But few of the 400 passengers crammed on to each jumbo jet taking off over Botany Bay ever consider the environmental impact of their 17,000km intercontinental trip.


Passengers will consume at least 1600 meals in plastic containers, but each plane travelling to London will guzzle more than 200 tonnes of jet fuel and pump out more than 500 tonnes of carbon dioxide, as well as other greenhouse gases.


"Beneath the glamorous high-flying image of aviation is a grossly polluting industry," said Paul de Zylva, head of Friends of the Earth in London.


Scientists say jet emissions lead
to environmental damage

Environmentalists say airlines rate as one of the most polluting forms of transport, with 16,000 commercial jets producing over 600 million tonnes of carbon dioxide every year.


Climate change, caused by greenhouse gases such as carbon dioxide, is deemed by many experts to be the biggest long-term threat to humanity.


They predict rapidly rising temperatures prompting higher sea levels, devastating floods and droughts.


The UN Intergovernmental Panel on Climate Change estimates aviation causes 3.5% of man-made global warming and that figure could rise to 15% by 2050.


NASA scientists say condensation trails from jet exhausts create cirrus clouds that may trap heat rising from the earth's surface.


This could account for nearly all the warming over the United States between 1975 and 1994.


Environmental impact


And air travel is booming.


Commercial jets now 70% more fuel efficient per passenger mile than they were 40 years ago, thanks to better engines, lighter materials and aerodynamic designs

The International Air Transport Association (IATA), the body that represents the world's airlines, accepts that aircraft cause environmental damage.


"Every minute we can save in flight times has a positive impact on the environment and on our costs," said IATA spokesman Anthony Concil. 


Despite the industry's heavy environmental toll, guidelines on international aircraft emissions were excluded from the Kyoto protocol on climate change and aviation fuel is tax exempt.


Aerospace firms have made huge leaps forward, with commercial jets now 70% more fuel efficient per passenger mile than they were 40 years ago, thanks to better engines, lighter materials and aerodynamic designs.


And cost-obsessed carriers are continuously searching for

ways to use capacity better, find more direct flight paths and

cut congestion in order to trim the hefty fuel bills, which make

up 25% of airline operating costs.


Most discount airlines have young, more fuel-efficient fleets and newer airlines in regions such as Asia have leap-frogged older technologies to buy new planes.


Low-cost carriers


Established airlines are being
challenged by low cost carriers

Very cheap airfares due to the runaway success of low-cost

carriers mean thousands more people are now taking to the skies for short hops around Europe or the United States, and air travel is set to rocket in the fast-growing economies of Asia.


"It's a Catch-22 situation, many developing countries want

to promote tourism as a revenue source and a lot of no-frills

airlines are appearing in Malaysia and other parts of Asia,"

said Gurmit Singh, executive director of Malaysia's Centre of

Environment Technology and Development.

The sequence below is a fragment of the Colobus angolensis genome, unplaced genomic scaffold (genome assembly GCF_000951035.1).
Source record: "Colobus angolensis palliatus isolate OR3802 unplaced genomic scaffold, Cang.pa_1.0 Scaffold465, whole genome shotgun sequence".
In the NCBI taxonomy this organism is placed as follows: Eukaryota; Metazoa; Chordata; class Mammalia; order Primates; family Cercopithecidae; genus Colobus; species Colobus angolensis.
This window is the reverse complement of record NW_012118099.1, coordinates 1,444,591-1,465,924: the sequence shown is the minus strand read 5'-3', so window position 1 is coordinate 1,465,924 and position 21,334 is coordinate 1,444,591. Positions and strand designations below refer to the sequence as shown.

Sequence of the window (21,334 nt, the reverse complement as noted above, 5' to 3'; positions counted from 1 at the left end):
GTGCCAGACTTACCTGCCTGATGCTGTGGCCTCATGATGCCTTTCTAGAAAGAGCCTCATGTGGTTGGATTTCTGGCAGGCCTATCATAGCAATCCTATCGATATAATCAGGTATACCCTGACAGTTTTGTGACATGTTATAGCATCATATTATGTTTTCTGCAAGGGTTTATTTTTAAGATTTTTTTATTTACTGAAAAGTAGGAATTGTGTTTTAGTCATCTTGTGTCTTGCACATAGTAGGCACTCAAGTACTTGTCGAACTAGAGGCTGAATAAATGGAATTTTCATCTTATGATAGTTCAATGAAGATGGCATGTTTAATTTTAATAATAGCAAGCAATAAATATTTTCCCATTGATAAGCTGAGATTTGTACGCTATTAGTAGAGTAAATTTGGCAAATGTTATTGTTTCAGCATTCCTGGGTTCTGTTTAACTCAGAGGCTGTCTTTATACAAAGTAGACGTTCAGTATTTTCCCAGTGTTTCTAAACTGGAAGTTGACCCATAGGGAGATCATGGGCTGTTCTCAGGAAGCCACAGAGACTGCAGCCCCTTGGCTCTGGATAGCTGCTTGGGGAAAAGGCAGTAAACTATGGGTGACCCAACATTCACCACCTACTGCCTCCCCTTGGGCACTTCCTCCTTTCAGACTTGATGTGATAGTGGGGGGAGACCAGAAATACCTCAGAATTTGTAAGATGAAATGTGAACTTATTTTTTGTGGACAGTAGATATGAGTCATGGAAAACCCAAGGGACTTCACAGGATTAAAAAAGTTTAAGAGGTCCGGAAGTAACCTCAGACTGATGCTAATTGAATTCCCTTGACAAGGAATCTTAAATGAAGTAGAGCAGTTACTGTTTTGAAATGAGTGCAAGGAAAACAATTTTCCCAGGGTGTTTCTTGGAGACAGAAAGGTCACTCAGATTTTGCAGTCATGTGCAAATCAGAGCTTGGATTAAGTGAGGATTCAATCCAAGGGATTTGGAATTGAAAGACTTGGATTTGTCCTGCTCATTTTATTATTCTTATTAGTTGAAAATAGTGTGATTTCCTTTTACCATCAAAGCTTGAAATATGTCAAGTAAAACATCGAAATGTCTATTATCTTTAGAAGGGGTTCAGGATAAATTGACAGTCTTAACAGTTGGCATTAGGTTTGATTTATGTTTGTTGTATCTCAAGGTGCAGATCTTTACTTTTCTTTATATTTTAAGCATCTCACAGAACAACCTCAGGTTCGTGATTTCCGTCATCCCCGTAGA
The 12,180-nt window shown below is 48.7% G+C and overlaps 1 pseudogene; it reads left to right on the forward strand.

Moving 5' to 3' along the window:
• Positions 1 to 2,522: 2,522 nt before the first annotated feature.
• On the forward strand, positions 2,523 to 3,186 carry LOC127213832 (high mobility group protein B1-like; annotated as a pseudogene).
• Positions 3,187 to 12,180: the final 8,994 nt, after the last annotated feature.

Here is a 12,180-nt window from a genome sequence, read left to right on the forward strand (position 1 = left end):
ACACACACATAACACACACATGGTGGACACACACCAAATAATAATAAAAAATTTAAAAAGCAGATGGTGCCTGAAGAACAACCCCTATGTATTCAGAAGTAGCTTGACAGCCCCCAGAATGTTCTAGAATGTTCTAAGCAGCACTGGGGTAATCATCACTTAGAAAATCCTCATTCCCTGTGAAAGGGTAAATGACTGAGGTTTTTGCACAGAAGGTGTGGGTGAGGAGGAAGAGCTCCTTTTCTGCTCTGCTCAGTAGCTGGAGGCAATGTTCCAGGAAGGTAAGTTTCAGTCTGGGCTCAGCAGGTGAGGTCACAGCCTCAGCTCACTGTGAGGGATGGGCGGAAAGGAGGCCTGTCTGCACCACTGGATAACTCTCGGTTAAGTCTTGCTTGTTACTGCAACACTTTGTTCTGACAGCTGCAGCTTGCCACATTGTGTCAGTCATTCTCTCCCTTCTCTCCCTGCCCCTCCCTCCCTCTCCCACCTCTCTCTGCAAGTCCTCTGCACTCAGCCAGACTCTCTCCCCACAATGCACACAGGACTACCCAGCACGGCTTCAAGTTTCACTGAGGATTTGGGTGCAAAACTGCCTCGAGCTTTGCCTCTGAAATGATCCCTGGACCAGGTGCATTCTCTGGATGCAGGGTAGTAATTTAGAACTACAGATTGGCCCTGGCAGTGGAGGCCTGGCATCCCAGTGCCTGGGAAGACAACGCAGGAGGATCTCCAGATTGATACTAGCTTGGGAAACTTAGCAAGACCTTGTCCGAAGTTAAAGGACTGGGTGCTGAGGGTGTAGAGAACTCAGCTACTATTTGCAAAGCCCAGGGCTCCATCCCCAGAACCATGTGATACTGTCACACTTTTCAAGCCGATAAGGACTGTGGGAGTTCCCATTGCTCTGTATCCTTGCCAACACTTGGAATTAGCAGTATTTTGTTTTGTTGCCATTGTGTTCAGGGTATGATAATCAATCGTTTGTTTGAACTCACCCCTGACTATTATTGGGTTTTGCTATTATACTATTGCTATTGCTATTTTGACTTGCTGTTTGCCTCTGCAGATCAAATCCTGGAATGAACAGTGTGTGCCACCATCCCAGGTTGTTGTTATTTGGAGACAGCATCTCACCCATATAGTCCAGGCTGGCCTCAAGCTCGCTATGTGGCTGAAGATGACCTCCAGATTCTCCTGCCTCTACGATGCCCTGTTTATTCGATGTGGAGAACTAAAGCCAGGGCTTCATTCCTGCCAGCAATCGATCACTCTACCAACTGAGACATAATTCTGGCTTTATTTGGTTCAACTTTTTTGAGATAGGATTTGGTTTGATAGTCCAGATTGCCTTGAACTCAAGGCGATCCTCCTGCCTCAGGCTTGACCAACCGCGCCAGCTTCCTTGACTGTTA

"It's one of the unsustainable forms of development that

Asian countries are rushing into," Singh said.


The sheer growth of passenger volumes is likely to negate

the benefits of future improvements, say environmentalists.


Simon Thomas, chairman of London-based environmental

consultancy Trucost, estimates that technological improvements help trim emissions by around 1% a year, a drop in the ocean when the aviation industry is forecasting 5% annual traffic growth for the next two decades.


"That's an enormous difference. It has the ability to completely undermine the Kyoto protocol," said Thomas.


Curb emissions


China's air passenger numbers
will reach 215 million by 2014

Links between aviation and climate change have attracted

widespread attention in Europe where environmental groups are calling for measures to curb the impact of airline emissions.


Environmental taxes, airline emissions trading or increased

investment in high-speed rail networks are the most commonly touted methods to wean passengers from air travel.


But in North America, which makes up 40% of world air travel, the issue has yet to make a big public impact and the environment remains low on the agenda in developing countries as they race for economic growth.


Air travel in China alone, which has the largest number of

domestic and international scheduled passengers in the Asia-Pacific region, is forecast to leap over 200% from nearly 67 million in 1999 to around 215 million in 2014.


The aviation industry opposes any new green taxes, saying many airlines are still in recovery mode. The world's carriers lost some $30 billion in the years since the 11 September 2001 attacks on the United States.


The world's carriers lost about $30 billion in the years since the 11 September 2001 attacks on the United States

Instead of curbing damaging emissions, new levies would only bump up fares and damage low-cost carriers in particular, say aviation groups.


"Generally speaking, if you tax the airlines in a negative way, you're removing our ability to reinvest in new technology," said IATA's Concil.


But green initiatives such as global emissions trading schemes for airlines, under review in Europe, are gaining favour.


British Airways already participates in emissions trading and budget airline EasyJet said it would support any government moves towards an aviation emissions trading scheme.